Once in a while something comes along to just blow your minds. Something that is so seamlessly in tune with every facet of the production, harmoniously joyful, that it stops becoming theatrical and turns into something quite magical. The Animals and Children took to the Streets is such a production. A conjuring cornucopia of captivating concoctions that leaves the viewer completely spellbound.
The Animals and Children took to the Streets is currently wowing audiences at HOME and is from the mercurial tricksters that are 1927, a production company that specialises in synchronising performance and live music with handcrafted animation, illustration and film to create magical filmic theatre. They’ve wowed audiences before with their stagecraft having won plaudits for Golem, Between the Devil and the Deep Blue Sea and The Magic Flute. Their latest offering is in keeping with their whole ethos and combines their love of animation with live performances intertwined with a haunting soundtrack.
I’ve been to a fair few shows in my time and have seen a fair few shows trying to incorporate the use of film within their storytelling. Sometimes it works, sometimes it is nothing more than a gimmick that sticks out like a proverbial sore thumb. In The Animals and Children took to the Streets the use of animation is possibly the best I have ever seen in integrating it into their storytelling. Paul Barritt’s use of film and animation, projected quite cleverly onto three seemingly blank boards that effectively form the set, is simply stunning. The animation is not only sublimely grimey and avant garde in keeping with the style of the show they are putting on but is also effectively synchronized with the actors own performance. It is as if one cannot exist without the other!
Whilst there is a modernity to this in terms of production values and the use of animation to tell what is essentially a classic dark tale, there is a lot to be said of how evocative this feels of being a classic piece of storytelling.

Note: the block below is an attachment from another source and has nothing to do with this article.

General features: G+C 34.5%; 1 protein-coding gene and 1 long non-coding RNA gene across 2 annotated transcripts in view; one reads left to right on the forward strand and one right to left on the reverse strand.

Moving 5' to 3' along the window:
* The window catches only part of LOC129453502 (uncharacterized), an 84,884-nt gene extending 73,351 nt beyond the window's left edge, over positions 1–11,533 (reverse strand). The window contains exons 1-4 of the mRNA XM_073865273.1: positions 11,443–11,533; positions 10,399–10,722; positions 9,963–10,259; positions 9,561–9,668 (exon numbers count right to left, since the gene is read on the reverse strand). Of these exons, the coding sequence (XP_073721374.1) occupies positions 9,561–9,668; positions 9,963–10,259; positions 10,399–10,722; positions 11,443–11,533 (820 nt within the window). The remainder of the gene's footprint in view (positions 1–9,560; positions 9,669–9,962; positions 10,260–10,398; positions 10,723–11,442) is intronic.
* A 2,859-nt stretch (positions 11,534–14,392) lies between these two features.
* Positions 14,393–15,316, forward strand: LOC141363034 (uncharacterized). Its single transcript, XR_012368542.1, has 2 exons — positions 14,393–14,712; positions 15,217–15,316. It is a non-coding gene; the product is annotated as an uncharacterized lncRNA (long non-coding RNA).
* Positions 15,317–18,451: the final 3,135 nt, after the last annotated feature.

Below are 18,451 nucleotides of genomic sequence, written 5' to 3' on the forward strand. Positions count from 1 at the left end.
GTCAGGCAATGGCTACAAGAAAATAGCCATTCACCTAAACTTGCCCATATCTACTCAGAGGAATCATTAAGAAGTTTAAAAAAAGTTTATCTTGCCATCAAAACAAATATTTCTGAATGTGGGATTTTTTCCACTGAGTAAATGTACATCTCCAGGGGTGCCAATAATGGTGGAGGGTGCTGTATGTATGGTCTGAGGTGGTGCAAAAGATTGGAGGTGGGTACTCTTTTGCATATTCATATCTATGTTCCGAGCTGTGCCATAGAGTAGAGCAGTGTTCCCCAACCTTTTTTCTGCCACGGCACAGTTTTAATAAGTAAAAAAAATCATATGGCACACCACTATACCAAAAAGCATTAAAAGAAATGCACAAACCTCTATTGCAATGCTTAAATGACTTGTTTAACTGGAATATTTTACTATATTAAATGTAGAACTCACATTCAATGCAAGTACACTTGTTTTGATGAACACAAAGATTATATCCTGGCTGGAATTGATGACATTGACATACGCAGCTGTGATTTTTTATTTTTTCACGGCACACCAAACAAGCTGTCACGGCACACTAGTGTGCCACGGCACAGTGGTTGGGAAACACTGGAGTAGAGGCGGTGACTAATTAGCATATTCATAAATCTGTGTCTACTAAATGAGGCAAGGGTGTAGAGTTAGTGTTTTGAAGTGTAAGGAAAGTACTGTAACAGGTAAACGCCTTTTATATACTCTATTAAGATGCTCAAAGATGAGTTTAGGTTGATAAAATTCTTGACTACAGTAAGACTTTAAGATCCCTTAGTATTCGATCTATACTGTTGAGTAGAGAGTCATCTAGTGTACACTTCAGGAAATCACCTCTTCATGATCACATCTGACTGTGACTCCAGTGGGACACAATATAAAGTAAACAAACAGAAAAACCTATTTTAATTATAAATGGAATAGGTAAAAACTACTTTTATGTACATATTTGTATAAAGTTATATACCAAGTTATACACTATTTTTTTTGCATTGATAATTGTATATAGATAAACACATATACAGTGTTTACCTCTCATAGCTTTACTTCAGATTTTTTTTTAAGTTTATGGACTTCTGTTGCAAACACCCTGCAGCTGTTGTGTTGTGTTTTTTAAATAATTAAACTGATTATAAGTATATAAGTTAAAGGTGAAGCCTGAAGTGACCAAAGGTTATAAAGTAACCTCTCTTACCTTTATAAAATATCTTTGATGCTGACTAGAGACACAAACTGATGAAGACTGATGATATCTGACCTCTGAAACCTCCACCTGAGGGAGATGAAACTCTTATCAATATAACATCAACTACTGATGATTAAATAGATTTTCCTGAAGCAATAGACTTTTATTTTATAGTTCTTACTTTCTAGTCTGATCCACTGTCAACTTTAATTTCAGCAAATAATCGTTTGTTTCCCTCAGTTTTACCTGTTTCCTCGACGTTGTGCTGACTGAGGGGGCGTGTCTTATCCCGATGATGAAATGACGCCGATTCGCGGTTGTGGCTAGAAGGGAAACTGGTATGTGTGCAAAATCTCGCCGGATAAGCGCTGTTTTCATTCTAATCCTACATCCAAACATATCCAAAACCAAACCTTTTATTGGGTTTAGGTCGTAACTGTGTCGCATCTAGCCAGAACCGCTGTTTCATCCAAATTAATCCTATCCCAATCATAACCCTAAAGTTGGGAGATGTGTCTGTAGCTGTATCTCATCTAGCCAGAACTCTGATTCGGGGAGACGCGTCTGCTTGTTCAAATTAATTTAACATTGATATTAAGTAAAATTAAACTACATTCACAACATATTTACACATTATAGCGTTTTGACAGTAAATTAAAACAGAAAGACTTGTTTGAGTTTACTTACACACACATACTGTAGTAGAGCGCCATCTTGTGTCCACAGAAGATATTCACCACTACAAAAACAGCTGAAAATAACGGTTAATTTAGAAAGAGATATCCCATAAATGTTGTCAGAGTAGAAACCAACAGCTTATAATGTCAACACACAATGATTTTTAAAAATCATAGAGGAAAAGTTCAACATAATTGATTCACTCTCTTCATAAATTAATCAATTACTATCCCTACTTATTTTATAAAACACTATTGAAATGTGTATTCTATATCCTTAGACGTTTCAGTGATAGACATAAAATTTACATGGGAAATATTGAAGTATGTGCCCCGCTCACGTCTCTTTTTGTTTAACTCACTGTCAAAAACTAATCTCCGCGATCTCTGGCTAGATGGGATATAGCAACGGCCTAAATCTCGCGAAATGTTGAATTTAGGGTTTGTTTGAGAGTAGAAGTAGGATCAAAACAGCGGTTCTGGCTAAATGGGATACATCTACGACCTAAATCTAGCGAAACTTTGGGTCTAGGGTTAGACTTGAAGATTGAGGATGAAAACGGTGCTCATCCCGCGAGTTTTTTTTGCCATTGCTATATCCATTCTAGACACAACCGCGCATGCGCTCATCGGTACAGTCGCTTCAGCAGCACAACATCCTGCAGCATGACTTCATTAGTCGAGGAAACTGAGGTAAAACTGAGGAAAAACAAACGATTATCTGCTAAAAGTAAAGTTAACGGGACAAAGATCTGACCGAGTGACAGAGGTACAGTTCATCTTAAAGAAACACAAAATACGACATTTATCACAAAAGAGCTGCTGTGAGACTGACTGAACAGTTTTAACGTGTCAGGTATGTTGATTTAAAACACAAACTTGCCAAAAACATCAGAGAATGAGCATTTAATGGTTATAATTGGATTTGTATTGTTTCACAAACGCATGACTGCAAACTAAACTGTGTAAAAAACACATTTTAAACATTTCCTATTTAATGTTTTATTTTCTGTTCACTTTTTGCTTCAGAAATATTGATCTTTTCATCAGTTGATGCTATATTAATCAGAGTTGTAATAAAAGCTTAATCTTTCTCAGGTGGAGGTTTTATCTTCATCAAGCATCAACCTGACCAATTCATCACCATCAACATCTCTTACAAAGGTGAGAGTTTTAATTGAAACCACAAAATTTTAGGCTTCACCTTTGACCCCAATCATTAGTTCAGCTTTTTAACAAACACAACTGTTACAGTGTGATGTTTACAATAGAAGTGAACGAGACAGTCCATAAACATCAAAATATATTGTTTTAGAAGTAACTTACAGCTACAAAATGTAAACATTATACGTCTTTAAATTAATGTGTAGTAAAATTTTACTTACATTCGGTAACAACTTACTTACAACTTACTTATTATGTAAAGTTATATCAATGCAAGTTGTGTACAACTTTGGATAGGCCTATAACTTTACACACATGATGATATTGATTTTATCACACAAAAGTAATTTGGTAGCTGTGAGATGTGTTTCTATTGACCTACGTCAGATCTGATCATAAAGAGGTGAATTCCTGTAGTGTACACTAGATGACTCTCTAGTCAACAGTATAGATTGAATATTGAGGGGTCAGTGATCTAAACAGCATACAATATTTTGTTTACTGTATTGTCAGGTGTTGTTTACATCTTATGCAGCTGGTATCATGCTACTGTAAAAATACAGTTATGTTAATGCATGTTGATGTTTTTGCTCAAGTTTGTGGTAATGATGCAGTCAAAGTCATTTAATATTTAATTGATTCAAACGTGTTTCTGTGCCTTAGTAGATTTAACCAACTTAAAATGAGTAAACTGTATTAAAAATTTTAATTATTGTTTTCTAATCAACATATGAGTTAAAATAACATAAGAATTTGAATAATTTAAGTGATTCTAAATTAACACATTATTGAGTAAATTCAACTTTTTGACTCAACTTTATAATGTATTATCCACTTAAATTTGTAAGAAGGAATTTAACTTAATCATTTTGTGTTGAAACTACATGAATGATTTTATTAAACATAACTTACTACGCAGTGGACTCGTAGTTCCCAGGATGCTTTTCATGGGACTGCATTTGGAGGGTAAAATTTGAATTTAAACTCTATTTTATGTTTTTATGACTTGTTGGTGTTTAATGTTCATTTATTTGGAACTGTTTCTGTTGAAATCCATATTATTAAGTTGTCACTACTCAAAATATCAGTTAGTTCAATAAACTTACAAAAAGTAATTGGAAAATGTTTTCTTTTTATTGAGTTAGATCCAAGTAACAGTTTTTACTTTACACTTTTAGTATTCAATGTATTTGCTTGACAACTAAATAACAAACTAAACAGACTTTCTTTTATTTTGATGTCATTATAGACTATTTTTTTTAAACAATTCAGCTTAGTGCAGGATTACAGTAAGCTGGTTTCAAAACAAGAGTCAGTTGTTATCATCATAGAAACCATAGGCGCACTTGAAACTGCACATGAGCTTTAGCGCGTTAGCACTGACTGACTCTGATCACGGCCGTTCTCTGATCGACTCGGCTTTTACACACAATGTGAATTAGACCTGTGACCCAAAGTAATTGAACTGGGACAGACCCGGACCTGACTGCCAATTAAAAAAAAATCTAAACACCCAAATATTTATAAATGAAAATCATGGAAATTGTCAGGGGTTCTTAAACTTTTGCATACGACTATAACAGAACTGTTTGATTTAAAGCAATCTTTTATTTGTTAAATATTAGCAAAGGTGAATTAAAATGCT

That starts with the story itself. There is nothing like a good yarn about the less privileged being preyed upon by the big bad evil wolf or how forgotten communities on the edge of society succumb to the horrors that affect the most vulnerable. This is exactly the vibe that 1927 evoke with a story of the Bayou, a neglected neighbourhood, where lies a sprawling stinking tenement block, where curtain-twitchers and peeping-toms live side by side. Our heroine, Agnes Eaves and her daughter, come to the Bayou and it is through them we are exposed to the horrors. For if you’re born into the Bayou, you’ll die in the Bayou.
This is as old school as it gets. Think of all those captivating stories you’d heard in your childhood that left you utterly engrossed, like those epic poems of old. Think Beowulf. Think Pied Piper. Think The Brothers Grimm. This is the essence of folklore and 1927 tap into that very vibe to tell you their story. Yes, the animation is brilliant, but it should not mask how well 1927’s brilliant minds – director and writer Suzanne Andrade and filmmaker Paul Barritt – have created a show that tells a story that can just draw an audience in.
Performing the multitude of parts are Felicity Sparks, Genevieve Dunne & Rowena Lennon and that’s about it. The show seems to be much bigger than you envisage for just three performers and that is to their credit. It is as if you are so enthralled in the characters, that you don’t stop to think of those on stage are maybe playing more than one part. And here once again the attention to detail in trying to keep with their whole steampunk imbued evocative style is admirable. All three with white painted faces seem like a travelling company of actors, a trio of babushkas, or old french mime artists, that go from village to village telling the locals a story of fear.
The other elements to this production are just as effective. The music is quite charming in the use of telling that story. It’s reminiscent of the Tiger Lillies and that eerie chilling feel that transcends the harmonies and melodies. I must also mention The Voice of the Caretaker by James Addie, which is wonderfully acerbic and monotone, that it is so intrinsic to what makes this show tick. (It’s a wonderful example of how well this show works, the gravelly voice of Addie, allied with the playful acting skills of Lennon, all beating in unison with the animation from Barritt’s magical mind.)
And what’s more, here’s a production that allows everyone to be utterly enchanted. The young, the old, the fanatics and the casual observer, are all utterly entranced. Not many shows can appeal to a vast array of audiences but that’s exactly what The Animals and Children took to the Streets does.
So don’t miss out, go with your kids, or go with your old folks, or your loved one, or with your mates, or just on your own, for this is a show that for an hour and a half will have you completely gripped and trust me it will not let go.
Verdict: Visually decadent, musically enchanting and acted with bewitching brilliance. A theatrical treat that will have us totally transfixed. Already one of the best shows I have seen this year, and I will be surprised if I see many others that are as good as this. [usr 4.5 text=”false”]